The Porta San Paolo, a gate in the 3rd-century Aurelian Walls, is named after Saint Paul, who is buried under the Basilica di San Paolo fuori le Mura (St Paul Outside the Walls), which lies about a mile away to the south.
The original name of the gate was Porta Ostiensis, as it is located at the beginning of the ancient Via Ostiense, the road that led to the port at Ostia, 15 kilometres away.
The Porta San Paolo is home to a small museum, the Museo della Via Ostiense, which illustrates the history of Via Ostiense, once one of the most important thoroughfares in the ancient world.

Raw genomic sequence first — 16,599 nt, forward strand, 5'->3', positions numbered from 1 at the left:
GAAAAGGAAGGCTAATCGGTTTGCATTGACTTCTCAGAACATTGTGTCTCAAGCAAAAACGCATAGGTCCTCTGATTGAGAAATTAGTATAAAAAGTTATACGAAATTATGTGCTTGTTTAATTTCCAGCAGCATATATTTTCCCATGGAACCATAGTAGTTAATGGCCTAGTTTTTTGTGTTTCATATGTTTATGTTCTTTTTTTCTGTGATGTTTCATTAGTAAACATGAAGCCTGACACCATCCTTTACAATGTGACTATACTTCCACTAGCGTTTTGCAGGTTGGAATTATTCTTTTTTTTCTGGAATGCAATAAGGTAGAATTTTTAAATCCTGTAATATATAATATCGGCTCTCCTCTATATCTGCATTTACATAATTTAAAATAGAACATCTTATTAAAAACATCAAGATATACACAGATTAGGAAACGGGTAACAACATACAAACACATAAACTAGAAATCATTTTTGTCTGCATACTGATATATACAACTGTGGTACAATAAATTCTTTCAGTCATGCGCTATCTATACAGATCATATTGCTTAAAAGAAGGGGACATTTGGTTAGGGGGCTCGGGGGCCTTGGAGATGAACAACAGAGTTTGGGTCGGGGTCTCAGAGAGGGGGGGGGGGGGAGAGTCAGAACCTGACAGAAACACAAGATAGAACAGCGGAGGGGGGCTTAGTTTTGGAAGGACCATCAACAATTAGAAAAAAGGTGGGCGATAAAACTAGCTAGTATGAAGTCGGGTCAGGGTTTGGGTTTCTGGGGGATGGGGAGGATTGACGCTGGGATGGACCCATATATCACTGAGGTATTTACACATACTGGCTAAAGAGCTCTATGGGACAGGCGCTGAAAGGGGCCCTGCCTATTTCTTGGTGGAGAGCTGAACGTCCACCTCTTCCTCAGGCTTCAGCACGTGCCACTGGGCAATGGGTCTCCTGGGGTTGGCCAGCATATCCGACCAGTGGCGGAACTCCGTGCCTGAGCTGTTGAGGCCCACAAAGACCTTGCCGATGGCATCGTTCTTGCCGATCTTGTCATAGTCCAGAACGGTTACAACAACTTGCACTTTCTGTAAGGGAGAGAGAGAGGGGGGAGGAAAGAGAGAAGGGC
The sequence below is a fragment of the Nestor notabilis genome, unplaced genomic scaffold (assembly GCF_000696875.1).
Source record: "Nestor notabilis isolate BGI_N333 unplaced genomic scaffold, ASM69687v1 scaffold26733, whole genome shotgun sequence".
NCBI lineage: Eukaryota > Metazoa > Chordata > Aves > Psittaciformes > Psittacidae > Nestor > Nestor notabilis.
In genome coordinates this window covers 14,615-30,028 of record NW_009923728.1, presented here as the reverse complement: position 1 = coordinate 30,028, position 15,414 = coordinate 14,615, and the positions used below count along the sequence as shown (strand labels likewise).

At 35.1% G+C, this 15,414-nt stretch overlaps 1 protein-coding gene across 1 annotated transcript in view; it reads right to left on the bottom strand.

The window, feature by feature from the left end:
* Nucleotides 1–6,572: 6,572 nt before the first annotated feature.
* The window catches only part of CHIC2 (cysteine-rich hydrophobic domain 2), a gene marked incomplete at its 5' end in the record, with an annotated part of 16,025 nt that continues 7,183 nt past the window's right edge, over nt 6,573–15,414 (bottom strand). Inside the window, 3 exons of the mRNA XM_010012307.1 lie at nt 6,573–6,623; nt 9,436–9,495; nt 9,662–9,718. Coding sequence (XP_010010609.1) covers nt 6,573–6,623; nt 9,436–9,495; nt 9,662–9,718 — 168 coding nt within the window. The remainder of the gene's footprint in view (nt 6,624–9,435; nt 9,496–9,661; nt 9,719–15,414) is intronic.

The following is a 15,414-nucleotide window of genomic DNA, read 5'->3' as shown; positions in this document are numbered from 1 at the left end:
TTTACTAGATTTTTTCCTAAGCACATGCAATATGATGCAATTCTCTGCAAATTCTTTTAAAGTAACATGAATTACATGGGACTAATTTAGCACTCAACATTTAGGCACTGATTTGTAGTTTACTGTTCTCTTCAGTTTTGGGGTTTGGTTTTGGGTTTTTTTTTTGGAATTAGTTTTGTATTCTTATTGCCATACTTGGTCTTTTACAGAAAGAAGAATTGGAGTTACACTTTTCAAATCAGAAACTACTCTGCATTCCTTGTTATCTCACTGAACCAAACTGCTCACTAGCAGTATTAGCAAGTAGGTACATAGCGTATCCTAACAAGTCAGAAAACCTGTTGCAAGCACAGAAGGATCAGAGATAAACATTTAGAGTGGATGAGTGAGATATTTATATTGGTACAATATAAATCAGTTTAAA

Next to Porta San Paolo stands the much older Pyramid of Gaius Cestius.
My name is David Lown and I am an art historian from Cambridge, England. Since 2001 I have lived in Italy, where I run private and
small-group walking tours
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